Political parties in Türkiye are working hard to finalize their candidate lists by the April 9 deadline. The relevant committees probably find it more difficult to select candidates today than ever. The already-complex selection process is further complicated by electoral alliances producing joint lists in certain districts and trying to predict how those decisions may influence the allocation of parliamentary seats.
This article analyzes the approaches of the two major electoral alliances set to compete in the upcoming elections, instead of focusing on each political party’s proposed system of government separately.
Although the checks and balances mechanisms in modern liberal democracies have increasingly diversified, the most effective means for accountability and controlling leaders is still the ballot box. Of course, free, fair and competitive elections are not the only condition for a regime’s pluralistic and libertarian rule, but it is a prerequisite.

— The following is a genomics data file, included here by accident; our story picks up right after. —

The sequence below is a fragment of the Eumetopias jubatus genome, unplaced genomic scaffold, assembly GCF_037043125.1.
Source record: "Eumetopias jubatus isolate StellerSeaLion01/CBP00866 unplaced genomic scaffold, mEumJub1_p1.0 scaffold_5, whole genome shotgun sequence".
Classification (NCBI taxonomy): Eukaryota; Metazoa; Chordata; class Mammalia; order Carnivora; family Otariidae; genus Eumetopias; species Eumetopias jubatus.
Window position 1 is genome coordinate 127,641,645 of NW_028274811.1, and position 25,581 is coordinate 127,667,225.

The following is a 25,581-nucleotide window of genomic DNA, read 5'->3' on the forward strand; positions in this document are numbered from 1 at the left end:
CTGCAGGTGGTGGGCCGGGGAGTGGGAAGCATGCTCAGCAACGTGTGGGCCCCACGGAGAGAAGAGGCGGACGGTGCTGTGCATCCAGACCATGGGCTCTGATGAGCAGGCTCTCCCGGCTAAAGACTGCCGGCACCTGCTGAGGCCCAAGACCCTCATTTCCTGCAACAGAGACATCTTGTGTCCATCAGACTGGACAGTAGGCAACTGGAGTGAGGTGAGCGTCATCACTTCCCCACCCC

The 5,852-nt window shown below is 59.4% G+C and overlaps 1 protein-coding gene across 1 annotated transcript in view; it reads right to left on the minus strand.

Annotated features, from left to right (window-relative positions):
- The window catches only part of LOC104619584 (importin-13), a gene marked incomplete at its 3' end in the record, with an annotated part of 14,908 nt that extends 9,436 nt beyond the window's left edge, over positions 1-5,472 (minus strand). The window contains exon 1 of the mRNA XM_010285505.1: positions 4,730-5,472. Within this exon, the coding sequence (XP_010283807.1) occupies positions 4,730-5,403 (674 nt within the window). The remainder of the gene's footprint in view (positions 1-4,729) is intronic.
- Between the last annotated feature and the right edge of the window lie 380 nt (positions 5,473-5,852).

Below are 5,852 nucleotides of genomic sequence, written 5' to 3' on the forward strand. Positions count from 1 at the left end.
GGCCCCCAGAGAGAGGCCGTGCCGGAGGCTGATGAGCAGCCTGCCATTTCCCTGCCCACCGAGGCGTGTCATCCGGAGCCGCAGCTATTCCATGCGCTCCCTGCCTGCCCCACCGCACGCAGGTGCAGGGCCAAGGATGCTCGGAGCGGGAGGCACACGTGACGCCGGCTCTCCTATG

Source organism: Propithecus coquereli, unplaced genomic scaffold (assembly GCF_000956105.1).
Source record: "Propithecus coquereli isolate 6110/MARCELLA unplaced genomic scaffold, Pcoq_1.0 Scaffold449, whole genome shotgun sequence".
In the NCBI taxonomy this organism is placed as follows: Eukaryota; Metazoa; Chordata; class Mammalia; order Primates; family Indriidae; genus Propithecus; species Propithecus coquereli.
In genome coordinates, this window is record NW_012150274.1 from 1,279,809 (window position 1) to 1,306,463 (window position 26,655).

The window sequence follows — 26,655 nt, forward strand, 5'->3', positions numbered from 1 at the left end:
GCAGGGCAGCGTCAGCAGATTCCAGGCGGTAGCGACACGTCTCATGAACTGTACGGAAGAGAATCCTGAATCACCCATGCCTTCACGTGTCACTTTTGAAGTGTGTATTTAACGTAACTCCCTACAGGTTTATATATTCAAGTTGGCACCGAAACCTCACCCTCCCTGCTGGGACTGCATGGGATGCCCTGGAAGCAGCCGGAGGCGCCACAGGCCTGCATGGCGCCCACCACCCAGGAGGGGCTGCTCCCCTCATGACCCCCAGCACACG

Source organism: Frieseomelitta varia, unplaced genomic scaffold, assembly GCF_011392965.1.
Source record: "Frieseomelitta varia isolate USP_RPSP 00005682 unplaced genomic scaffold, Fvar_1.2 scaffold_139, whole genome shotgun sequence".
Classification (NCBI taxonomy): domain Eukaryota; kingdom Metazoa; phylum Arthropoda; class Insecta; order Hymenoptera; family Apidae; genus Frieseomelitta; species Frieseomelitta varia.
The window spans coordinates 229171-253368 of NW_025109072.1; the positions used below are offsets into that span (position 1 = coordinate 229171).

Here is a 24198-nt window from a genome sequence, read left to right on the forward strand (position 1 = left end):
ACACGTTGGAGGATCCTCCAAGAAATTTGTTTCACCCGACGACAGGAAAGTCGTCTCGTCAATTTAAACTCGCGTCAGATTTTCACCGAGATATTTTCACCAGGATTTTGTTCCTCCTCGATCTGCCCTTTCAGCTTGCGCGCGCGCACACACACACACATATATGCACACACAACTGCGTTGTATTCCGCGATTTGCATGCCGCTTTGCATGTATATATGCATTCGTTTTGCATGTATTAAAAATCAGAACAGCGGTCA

With nearly 50 days left until the Turkish elections, the People’s Alliance and the Nation Alliance are doing everything possible to win the Presidency in the first round.
Türkiye’s pro-opposition circles have launched an excessive public perception campaign for Kemal Kılıçdaroğlu, the Republican People’s Party (CHP) chairperson and presidential candidate. The conservative parties that are part of the “table for six,” the opposition bloc that nominated Kılıçdaroğlu, and pro-CHP media personalities and authors lead that effort. Specifically, they refer to the prominent opposition leader as a mujtahid and draw parallels between him and Mahatma Gandhi to support his claim of being calm, collected, compromising, democratic and inclusive. Their praise for Kılıçdaroğlu comes with accusations against President Recep Tayyip Erdoğan – whom they see as the complete opposite.